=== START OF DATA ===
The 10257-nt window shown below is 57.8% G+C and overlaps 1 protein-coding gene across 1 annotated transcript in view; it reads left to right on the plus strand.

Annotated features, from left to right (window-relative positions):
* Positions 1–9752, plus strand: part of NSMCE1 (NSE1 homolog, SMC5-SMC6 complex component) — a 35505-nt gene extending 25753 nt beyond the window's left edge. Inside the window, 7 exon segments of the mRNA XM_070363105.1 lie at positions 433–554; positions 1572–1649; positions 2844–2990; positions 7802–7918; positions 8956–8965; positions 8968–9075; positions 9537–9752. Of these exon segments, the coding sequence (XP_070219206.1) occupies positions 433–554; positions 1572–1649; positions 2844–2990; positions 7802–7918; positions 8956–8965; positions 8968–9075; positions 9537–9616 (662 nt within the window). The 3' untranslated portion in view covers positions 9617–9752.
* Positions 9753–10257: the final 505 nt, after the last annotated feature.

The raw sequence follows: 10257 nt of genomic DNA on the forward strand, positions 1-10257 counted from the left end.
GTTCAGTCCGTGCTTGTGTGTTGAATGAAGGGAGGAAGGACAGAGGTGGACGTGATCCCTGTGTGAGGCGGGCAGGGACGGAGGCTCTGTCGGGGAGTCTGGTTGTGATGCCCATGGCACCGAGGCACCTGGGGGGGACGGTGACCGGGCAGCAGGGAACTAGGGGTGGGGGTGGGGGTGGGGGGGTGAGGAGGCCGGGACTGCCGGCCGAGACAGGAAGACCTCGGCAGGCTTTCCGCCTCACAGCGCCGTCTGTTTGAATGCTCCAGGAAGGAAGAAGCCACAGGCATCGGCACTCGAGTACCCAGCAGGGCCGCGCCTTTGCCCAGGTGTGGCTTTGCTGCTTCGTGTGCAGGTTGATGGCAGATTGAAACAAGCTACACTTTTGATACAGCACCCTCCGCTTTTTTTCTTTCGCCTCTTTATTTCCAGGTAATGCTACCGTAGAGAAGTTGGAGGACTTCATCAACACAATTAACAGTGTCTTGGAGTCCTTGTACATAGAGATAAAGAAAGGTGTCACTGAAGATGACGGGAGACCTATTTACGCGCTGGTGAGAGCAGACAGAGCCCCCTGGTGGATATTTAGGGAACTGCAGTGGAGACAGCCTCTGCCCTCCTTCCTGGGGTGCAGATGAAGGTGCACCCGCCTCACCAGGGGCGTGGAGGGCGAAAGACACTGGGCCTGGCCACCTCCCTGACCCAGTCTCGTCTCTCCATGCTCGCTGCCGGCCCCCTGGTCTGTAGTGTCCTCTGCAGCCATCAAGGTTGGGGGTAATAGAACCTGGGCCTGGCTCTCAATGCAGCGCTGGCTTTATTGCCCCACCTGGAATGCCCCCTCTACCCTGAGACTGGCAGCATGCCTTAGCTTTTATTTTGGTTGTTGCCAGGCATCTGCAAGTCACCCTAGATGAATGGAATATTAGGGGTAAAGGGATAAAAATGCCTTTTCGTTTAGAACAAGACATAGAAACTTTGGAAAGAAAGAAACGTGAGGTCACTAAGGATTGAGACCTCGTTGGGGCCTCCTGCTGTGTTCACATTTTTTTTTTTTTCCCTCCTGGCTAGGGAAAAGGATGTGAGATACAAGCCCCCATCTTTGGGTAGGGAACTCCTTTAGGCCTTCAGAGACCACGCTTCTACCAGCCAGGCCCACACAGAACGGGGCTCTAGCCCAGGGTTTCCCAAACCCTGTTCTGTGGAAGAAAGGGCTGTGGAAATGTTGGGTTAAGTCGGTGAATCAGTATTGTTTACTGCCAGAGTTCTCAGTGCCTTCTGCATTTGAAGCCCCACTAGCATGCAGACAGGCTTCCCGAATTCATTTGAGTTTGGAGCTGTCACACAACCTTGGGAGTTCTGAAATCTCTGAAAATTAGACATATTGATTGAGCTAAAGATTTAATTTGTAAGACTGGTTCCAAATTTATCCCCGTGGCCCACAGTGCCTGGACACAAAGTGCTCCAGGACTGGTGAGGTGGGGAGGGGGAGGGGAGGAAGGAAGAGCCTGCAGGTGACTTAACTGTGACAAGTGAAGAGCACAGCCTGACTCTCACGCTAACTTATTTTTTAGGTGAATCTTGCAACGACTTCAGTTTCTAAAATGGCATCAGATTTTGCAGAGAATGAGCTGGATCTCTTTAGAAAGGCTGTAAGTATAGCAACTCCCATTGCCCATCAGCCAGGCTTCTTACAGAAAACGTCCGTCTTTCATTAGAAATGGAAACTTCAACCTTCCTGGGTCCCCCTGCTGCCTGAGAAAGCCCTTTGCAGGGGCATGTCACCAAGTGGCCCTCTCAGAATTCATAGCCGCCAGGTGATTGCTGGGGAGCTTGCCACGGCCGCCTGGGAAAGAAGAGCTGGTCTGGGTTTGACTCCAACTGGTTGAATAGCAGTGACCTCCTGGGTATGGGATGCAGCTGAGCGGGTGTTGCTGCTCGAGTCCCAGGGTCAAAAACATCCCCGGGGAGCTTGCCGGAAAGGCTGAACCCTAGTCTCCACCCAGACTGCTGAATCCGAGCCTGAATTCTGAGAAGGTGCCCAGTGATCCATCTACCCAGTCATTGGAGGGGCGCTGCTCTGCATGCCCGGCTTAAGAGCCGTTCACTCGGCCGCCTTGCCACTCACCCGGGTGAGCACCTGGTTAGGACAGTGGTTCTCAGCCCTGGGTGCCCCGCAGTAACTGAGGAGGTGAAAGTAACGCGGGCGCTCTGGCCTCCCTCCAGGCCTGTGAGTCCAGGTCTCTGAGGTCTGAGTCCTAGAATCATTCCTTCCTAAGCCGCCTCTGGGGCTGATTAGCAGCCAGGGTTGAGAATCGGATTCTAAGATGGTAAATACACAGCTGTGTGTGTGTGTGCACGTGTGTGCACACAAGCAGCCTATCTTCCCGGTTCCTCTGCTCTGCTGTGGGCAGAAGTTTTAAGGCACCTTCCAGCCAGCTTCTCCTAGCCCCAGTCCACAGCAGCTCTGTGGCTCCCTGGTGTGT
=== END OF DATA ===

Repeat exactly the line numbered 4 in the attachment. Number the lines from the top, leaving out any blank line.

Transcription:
* Positions 9753–10257: the final 505 nt, after the last annotated feature.